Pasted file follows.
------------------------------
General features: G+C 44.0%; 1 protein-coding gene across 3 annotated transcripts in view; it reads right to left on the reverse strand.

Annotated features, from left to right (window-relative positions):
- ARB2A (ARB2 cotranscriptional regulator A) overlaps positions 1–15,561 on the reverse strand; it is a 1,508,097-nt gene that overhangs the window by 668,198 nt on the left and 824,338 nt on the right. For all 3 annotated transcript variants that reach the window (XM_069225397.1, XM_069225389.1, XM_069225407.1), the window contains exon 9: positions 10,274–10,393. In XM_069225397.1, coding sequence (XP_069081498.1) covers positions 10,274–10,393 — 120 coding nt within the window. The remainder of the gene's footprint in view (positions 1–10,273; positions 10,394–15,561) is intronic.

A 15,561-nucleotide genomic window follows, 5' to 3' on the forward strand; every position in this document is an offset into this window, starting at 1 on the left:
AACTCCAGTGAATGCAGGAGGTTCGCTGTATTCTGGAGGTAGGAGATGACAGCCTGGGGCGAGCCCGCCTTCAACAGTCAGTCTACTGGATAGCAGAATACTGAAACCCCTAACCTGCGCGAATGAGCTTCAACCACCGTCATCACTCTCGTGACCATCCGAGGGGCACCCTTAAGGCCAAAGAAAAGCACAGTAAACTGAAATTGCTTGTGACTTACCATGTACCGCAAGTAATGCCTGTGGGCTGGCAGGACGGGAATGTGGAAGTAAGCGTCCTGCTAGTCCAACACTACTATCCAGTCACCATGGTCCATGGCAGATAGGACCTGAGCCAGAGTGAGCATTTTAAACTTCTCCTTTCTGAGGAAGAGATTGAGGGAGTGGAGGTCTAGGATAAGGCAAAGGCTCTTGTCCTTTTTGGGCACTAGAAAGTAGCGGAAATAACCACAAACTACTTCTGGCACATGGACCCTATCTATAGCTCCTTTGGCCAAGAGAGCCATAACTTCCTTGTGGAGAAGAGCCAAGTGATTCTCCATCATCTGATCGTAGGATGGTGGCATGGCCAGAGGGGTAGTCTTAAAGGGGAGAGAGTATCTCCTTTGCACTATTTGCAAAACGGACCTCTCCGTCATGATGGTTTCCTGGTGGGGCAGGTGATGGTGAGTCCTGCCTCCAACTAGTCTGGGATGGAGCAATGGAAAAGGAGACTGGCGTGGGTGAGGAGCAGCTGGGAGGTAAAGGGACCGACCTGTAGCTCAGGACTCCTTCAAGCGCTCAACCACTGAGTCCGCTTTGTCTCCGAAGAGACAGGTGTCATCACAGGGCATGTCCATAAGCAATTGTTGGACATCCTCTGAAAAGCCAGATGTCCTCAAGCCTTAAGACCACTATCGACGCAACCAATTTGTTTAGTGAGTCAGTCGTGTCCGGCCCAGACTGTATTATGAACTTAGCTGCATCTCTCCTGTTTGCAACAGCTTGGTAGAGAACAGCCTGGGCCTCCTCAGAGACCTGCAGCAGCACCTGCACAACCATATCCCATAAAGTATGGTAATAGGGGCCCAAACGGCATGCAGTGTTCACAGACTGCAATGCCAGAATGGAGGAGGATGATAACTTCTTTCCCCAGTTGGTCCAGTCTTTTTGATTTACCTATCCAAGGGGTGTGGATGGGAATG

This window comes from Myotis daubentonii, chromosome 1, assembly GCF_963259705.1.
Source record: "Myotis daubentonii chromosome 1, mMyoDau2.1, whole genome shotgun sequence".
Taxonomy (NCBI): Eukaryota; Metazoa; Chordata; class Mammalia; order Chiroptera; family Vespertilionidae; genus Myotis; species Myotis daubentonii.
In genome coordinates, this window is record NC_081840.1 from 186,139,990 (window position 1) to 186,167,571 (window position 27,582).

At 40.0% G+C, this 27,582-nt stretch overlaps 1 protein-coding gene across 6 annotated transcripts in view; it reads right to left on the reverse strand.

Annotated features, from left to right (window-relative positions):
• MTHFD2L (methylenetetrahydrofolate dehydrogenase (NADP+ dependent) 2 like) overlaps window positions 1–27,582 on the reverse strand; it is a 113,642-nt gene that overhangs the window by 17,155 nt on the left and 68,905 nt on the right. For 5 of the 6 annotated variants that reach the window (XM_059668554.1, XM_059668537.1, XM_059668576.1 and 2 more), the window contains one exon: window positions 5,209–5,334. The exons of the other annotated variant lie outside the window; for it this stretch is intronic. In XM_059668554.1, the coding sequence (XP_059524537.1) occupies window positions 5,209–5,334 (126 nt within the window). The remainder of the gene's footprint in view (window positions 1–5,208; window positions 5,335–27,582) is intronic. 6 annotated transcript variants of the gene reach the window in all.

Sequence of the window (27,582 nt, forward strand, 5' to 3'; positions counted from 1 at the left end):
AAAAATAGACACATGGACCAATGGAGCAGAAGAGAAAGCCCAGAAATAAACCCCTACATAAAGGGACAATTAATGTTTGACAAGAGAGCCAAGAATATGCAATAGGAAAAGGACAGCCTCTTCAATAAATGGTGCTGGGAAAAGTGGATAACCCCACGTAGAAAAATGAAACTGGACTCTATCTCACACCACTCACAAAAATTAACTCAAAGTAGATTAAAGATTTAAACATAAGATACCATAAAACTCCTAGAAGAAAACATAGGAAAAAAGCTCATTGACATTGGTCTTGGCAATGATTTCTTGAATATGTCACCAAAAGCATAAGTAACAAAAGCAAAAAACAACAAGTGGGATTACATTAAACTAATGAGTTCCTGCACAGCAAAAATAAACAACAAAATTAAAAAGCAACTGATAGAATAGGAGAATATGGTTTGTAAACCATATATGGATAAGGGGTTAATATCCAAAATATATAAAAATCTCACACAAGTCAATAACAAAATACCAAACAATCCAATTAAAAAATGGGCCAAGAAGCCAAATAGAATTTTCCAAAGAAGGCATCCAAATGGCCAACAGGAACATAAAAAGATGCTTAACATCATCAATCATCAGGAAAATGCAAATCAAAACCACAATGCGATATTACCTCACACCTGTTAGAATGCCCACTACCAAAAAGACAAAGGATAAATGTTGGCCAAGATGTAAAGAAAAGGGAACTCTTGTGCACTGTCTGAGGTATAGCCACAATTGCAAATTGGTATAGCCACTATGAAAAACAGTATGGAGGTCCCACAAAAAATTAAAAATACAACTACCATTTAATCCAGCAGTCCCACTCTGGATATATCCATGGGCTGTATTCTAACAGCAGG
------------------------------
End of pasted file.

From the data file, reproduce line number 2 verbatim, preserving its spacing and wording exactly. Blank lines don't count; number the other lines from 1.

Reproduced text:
Annotated features, from left to right (window-relative positions):